Bond's lovers continue to expose 007 to passive smoke!

Bond's lovers continue to expose 007 to passive smoke!
James Bond may have kicked the butt over a decade ago, but the fictional British Secret Service agent's romantic partners and associates continue to expose him to second-hand smoke in the popular spy thriller movies, according to a new study published today in the BMJ. Smoking related imagery is conspicuous by its absence from only one Bond movie - Casino Royale - since 007 first graced cinema screens in 1962, researchers said.

In the most recent movie Spectre, none of Bond's major associates smoked, but other characters still did, adding up to an estimated 261 million 'tobacco impressions' for 10-29 year olds in the US alone. Bond has stubbed out his last cigarette in 2002 but continues to be exposed to second-hand smoke, including from his sexual partners, researchers at University of Otago in New Zealand has shown.

Given the links between smoking in movies and teens taking it up, and that the James Bond series of movies is the longest running and highest ever grossing movie franchise globally, these findings are of concern, researchers said. While several studies have delved into various aspects of Bond's lifestyle, there has not been any detailed consideration of smoking related content and its potential health impact since the spy first lit up in 1962.

The researchers therefore analysed these themes in the 24 Bond movies screened by Eon Productions, from 1962 (Dr No) up to the latest, Spectre, in 2015. They found that Bond's on screen smoking peaked during the 1960s, when he puffed away in 83 per cent of the movies produced in that decade, after which it declined until he took his last puff in 2002 (Die Another Day). When he was a smoker, he lit up, on average, within 20 minutes of the start of the film.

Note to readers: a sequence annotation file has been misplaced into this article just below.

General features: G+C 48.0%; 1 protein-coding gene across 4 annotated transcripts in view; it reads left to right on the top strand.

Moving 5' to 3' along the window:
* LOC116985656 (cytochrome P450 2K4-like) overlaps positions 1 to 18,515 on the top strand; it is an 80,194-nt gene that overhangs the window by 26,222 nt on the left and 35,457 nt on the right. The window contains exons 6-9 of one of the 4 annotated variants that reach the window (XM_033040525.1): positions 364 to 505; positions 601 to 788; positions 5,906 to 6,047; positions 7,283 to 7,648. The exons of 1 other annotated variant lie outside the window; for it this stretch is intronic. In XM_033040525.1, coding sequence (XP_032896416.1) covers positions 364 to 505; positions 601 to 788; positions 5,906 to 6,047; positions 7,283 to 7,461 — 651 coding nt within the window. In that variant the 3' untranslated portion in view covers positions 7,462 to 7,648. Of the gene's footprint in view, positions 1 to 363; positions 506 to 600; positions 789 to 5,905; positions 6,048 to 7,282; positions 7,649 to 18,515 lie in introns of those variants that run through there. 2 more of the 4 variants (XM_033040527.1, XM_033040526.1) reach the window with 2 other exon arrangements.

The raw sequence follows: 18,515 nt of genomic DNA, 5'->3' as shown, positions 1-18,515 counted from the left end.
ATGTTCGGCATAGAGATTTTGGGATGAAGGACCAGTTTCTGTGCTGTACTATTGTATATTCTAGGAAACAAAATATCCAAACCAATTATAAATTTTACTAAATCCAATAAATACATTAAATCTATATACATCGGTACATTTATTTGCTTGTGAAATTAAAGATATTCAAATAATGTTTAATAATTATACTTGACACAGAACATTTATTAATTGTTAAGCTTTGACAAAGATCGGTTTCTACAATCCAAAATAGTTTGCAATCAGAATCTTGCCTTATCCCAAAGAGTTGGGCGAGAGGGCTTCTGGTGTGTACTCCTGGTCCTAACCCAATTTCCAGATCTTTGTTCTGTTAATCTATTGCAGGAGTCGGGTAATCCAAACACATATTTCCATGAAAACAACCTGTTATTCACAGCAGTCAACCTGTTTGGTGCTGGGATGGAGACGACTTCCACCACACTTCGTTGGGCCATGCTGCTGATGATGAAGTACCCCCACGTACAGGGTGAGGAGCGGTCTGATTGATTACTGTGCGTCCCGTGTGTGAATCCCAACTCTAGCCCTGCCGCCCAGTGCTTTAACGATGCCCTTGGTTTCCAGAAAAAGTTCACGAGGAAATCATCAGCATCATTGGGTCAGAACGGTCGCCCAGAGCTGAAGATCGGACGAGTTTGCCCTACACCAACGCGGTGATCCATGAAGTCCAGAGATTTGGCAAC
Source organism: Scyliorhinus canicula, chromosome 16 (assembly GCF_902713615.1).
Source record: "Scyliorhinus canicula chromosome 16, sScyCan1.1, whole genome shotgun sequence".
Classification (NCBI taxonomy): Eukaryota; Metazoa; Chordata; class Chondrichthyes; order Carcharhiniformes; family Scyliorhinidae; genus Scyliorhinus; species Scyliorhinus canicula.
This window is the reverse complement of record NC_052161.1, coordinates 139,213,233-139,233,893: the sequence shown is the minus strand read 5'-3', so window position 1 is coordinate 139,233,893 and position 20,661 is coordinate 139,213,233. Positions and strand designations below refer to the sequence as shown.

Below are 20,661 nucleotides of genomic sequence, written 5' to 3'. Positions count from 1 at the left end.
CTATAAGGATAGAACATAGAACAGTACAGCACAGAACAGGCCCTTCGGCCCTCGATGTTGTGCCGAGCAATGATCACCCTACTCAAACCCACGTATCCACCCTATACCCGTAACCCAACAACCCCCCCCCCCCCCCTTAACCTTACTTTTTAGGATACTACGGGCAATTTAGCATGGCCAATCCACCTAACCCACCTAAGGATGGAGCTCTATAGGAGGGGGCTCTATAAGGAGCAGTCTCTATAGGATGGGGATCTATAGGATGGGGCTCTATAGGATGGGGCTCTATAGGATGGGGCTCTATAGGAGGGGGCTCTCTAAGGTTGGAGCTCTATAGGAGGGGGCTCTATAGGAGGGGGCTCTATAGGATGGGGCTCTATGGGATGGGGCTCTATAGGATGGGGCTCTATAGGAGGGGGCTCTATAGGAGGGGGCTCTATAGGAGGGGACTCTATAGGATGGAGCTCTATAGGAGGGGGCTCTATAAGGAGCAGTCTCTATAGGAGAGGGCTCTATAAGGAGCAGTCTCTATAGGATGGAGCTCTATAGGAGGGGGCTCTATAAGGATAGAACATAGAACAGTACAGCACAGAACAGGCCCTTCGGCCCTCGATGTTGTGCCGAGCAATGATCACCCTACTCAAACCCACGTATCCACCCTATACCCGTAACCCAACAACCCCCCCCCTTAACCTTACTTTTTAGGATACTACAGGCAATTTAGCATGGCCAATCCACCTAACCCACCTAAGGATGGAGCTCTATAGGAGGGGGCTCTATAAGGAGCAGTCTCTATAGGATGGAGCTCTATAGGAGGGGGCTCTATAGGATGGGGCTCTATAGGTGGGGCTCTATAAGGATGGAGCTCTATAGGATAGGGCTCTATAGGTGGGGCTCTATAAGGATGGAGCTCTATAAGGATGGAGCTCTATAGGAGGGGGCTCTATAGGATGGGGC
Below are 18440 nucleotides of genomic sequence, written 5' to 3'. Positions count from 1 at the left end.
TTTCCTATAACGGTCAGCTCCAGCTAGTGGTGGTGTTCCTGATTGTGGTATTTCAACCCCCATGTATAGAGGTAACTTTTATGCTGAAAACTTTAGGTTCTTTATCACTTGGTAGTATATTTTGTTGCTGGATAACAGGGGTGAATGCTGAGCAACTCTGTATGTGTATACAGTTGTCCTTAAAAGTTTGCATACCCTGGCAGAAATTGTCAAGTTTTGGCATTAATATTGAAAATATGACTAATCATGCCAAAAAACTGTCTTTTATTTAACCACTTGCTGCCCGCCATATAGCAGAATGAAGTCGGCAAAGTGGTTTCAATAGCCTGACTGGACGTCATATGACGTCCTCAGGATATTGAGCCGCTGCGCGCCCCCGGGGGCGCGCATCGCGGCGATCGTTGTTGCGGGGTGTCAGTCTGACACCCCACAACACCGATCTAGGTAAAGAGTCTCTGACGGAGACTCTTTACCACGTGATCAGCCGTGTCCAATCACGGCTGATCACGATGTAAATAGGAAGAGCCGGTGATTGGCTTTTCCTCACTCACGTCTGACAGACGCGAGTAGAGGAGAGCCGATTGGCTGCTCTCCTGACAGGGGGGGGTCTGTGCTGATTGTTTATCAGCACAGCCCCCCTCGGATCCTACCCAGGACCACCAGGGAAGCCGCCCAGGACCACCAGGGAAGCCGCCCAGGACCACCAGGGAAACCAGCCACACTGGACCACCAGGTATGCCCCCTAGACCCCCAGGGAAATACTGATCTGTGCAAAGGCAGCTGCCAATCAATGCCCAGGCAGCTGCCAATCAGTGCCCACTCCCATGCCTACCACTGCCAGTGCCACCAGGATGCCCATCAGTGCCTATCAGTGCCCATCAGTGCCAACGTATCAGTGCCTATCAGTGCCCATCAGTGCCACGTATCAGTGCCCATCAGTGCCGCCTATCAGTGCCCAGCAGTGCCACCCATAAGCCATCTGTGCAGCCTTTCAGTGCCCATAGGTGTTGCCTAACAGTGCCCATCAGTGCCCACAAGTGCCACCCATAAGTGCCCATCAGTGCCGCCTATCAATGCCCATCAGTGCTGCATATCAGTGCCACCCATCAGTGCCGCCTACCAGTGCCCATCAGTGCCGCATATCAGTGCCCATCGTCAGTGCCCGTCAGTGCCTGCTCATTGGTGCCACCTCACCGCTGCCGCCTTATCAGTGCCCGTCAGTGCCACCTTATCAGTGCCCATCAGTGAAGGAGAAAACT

While smoking has declined among Bond's sexual partners over the decades, it is still happening, as seen most recently in 2012 in Skyfall. Smoking by his sexual partners would have exposed Bond to considerable levels of second-hand cigarette smoke, although the typically brief nature of his romantic liaisons would have at least curbed some of the impact, suggest the researchers. Smoking related spy gadgetry had a relatively short lifespan in Bond movies, peaking in the 1970s in 80 per cent of the films produced during that decade, but never to be seen again after 1989.

The researchers note that there have been attempts in the Bond series to mention or depict the hazards of smoking, the first of which came in 1967 (You Only Live Twice), with subsequent references made in 1974, 1979, 1997. In 1999, Miss Moneypenny hurls Bond's gift to her of a cigar into the bin in disgust (The World Is Not Enough). However while there have been some "favourable downward smoking related trends in this movie series, the persisting smoking content remains problematic from a public health perspective, especially given the popularity of the series," said the researchers.

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